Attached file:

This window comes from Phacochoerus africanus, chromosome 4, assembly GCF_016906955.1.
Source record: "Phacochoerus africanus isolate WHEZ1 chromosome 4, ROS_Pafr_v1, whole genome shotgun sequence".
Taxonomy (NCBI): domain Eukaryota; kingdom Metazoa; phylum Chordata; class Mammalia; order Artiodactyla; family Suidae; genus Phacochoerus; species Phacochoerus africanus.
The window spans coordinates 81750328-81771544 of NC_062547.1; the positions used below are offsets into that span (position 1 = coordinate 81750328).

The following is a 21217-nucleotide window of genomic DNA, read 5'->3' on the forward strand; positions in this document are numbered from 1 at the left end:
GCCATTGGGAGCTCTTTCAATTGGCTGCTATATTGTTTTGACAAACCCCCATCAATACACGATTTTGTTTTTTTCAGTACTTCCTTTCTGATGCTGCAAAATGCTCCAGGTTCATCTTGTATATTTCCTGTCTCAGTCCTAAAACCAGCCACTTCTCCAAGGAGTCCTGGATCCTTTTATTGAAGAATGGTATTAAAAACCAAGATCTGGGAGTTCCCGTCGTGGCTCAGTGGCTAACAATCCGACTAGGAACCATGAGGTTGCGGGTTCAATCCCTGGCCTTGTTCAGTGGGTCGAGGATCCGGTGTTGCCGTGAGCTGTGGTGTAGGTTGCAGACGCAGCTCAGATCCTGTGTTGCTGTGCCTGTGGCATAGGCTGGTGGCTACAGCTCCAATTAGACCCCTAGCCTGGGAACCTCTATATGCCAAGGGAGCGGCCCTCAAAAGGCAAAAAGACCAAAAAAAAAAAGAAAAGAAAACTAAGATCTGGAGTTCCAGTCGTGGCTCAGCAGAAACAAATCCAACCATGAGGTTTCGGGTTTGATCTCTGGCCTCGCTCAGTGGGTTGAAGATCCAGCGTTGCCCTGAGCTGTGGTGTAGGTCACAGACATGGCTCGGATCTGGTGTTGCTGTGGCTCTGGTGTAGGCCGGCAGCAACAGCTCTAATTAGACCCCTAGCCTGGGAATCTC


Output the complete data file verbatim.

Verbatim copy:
This window comes from Phacochoerus africanus, chromosome 4, assembly GCF_016906955.1.
Source record: "Phacochoerus africanus isolate WHEZ1 chromosome 4, ROS_Pafr_v1, whole genome shotgun sequence".
Taxonomy (NCBI): domain Eukaryota; kingdom Metazoa; phylum Chordata; class Mammalia; order Artiodactyla; family Suidae; genus Phacochoerus; species Phacochoerus africanus.
The window spans coordinates 81750328-81771544 of NC_062547.1; the positions used below are offsets into that span (position 1 = coordinate 81750328).

The following is a 21217-nucleotide window of genomic DNA, read 5'->3' on the forward strand; positions in this document are numbered from 1 at the left end:
GCCATTGGGAGCTCTTTCAATTGGCTGCTATATTGTTTTGACAAACCCCCATCAATACACGATTTTGTTTTTTTCAGTACTTCCTTTCTGATGCTGCAAAATGCTCCAGGTTCATCTTGTATATTTCCTGTCTCAGTCCTAAAACCAGCCACTTCTCCAAGGAGTCCTGGATCCTTTTATTGAAGAATGGTATTAAAAACCAAGATCTGGGAGTTCCCGTCGTGGCTCAGTGGCTAACAATCCGACTAGGAACCATGAGGTTGCGGGTTCAATCCCTGGCCTTGTTCAGTGGGTCGAGGATCCGGTGTTGCCGTGAGCTGTGGTGTAGGTTGCAGACGCAGCTCAGATCCTGTGTTGCTGTGCCTGTGGCATAGGCTGGTGGCTACAGCTCCAATTAGACCCCTAGCCTGGGAACCTCTATATGCCAAGGGAGCGGCCCTCAAAAGGCAAAAAGACCAAAAAAAAAAAGAAAAGAAAACTAAGATCTGGAGTTCCAGTCGTGGCTCAGCAGAAACAAATCCAACCATGAGGTTTCGGGTTTGATCTCTGGCCTCGCTCAGTGGGTTGAAGATCCAGCGTTGCCCTGAGCTGTGGTGTAGGTCACAGACATGGCTCGGATCTGGTGTTGCTGTGGCTCTGGTGTAGGCCGGCAGCAACAGCTCTAATTAGACCCCTAGCCTGGGAATCTC